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The Raven movie poster

The Raven: Movie Review

Genre: Thriller
Rated: R
Directed by: James McTeigue

Starring: John Cusack, Alice Eve, Brendan Gleeson, Luke Evans, Kevin McNally
Released by: Rogue Pictures

In Short: Despite John Cusack's valiant effort to transform famed author Edgar Allan Poe into a Holmes-like detective, this plodding thriller never really takes flight.

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Edgar Allan Poe Is Not Sherlock Holmes

Take a helping of Edgar Allan Poe's writings, throw in a heavy dose of Sherlock Holmes along with a series of murders that seem suspiciously reminiscent of Jack the Ripper, and you've got "The Raven."

Unfortunately, the lukewarm thriller, directed by "V for Vendetta" helmer James McTeigue, never captures the imagination, despite a reasonably interesting premise. Set in Baltimore in the 1840s, the film presents Poe (John Cusack) as a slightly dissolute, slightly crazy guy with writer's block. The only thing that's keeping him going is his romance with Emily Hamilton (British beauty Alice Eve), a relationship that her wealthy father (Brendan Gleeson) is completely against. Meanwhile, living on the edge of bankruptcy, Poe desperately attempts to sell stories to the city newspaper.

But the biggest news in the town is centering on a series of brutal murders, killings that Detective Fields (Luke Evans) eventually realizes are mimicking events in Poe's famous stories. As detective and author join forces to search for the murderer, Poe's romance with Emily heats up.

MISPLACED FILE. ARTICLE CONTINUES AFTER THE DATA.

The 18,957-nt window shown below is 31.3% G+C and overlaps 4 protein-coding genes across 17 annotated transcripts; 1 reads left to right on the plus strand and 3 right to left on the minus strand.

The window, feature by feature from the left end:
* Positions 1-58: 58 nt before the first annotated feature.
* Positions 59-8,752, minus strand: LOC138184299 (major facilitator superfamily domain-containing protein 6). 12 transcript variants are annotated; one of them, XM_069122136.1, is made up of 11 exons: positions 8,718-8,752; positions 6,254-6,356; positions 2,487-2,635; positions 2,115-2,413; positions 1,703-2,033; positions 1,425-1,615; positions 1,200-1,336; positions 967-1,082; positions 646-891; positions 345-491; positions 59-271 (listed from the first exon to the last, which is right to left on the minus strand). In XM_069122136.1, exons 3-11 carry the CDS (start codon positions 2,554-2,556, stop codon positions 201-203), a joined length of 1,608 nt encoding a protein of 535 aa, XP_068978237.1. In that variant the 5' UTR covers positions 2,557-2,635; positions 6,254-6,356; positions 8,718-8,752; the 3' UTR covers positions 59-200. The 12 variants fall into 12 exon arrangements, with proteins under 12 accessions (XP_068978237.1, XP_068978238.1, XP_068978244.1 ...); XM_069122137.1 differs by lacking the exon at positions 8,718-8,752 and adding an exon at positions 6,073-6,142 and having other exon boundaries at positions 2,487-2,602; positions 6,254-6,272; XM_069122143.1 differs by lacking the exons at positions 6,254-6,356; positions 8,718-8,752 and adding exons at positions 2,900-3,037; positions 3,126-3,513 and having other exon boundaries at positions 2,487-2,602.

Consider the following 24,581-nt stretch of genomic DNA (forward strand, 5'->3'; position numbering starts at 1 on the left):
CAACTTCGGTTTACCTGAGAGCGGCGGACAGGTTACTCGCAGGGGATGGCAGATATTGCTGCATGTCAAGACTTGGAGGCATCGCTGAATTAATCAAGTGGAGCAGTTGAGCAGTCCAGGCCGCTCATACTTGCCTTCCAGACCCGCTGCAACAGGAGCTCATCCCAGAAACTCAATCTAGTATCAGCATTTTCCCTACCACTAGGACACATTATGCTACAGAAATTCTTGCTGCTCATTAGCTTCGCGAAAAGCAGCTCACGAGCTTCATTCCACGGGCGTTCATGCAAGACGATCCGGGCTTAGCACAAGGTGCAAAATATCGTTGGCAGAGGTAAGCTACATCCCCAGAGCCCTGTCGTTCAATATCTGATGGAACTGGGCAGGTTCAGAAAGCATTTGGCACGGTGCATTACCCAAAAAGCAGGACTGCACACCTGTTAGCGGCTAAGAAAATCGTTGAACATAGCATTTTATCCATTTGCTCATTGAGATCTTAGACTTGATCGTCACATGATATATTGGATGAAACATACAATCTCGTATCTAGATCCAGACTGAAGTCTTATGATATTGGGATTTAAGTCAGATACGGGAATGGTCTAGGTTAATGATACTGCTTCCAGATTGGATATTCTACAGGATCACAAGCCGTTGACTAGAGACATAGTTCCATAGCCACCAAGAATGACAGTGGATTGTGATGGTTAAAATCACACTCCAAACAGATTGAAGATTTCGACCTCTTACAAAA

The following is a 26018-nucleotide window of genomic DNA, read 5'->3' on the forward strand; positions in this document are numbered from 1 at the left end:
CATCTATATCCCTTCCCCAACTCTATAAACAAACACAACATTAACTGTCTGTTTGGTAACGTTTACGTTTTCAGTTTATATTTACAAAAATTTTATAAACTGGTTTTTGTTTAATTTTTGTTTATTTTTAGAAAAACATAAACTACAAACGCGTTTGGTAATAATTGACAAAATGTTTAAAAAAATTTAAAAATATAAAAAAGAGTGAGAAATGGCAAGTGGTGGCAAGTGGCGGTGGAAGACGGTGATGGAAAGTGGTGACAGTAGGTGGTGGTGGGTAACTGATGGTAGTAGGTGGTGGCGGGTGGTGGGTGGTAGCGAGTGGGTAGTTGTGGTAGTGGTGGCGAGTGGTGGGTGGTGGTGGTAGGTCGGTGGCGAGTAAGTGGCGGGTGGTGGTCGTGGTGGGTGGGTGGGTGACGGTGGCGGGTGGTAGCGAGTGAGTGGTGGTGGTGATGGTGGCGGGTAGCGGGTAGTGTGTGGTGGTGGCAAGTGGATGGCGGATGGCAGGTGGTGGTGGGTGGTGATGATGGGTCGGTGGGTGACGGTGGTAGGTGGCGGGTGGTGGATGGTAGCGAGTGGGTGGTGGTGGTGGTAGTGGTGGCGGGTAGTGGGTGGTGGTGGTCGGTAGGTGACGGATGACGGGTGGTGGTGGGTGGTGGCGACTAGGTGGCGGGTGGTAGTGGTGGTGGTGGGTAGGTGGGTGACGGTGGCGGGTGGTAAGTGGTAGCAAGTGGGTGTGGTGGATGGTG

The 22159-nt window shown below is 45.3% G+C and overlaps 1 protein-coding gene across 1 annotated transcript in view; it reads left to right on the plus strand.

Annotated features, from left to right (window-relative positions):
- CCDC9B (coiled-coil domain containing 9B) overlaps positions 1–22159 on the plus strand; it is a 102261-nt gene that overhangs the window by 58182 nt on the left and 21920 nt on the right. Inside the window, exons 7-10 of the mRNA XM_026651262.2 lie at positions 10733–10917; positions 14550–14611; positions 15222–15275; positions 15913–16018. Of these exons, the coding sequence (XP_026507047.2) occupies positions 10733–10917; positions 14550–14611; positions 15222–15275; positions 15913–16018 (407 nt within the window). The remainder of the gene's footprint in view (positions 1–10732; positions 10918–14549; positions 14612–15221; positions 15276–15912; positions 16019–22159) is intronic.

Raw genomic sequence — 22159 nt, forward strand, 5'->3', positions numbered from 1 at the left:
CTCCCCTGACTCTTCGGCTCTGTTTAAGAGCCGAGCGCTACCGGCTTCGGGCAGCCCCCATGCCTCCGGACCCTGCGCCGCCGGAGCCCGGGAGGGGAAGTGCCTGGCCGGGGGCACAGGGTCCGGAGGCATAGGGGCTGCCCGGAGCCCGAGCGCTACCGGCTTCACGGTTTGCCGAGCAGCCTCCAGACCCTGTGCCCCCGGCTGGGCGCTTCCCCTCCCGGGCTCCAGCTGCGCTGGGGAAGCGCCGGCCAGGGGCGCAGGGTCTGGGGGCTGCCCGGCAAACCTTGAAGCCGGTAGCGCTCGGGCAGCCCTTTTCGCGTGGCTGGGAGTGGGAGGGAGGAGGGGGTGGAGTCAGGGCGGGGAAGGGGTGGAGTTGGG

Still from The Raven John Cusack in The Raven

Problem is, the film itself never gives off any heat, neither in those romantic scenes, nor at any other point in this lethargic period piece. Even when a pendulum is slicing through a fat man's belly, it evokes nothing more than a feeling of "ugh," rather than the abject terror it should evoke. There's no spark between Poe and Hamilton, nor one between Poe and Fields, nor with anyone else; this is not the vibrant, fascinating trio of Sherlock Holmes, Dr. Watson and Irene Adler, not by a long shot.

Instead, "The Raven" is a slog, peppered with languid shots of said birds flying across a grey landscape as Poe's life slowly, slowly unravels. And when the murderer is finally identified, don't be surprised if your response is a bit of bewilderment, followed by incredulity once they begin to explain his motives. Those will make you scratch your head and wonder, for they make no sense whatsoever.

So when the credits finally begin to roll, moviegoers will leave feeling disappointed that an interesting premise could be so woefully mangled into such a slow, pedantic cinematic experience.

Reviewed by Jenny Peters

(Updated: 04/30/12 CT)

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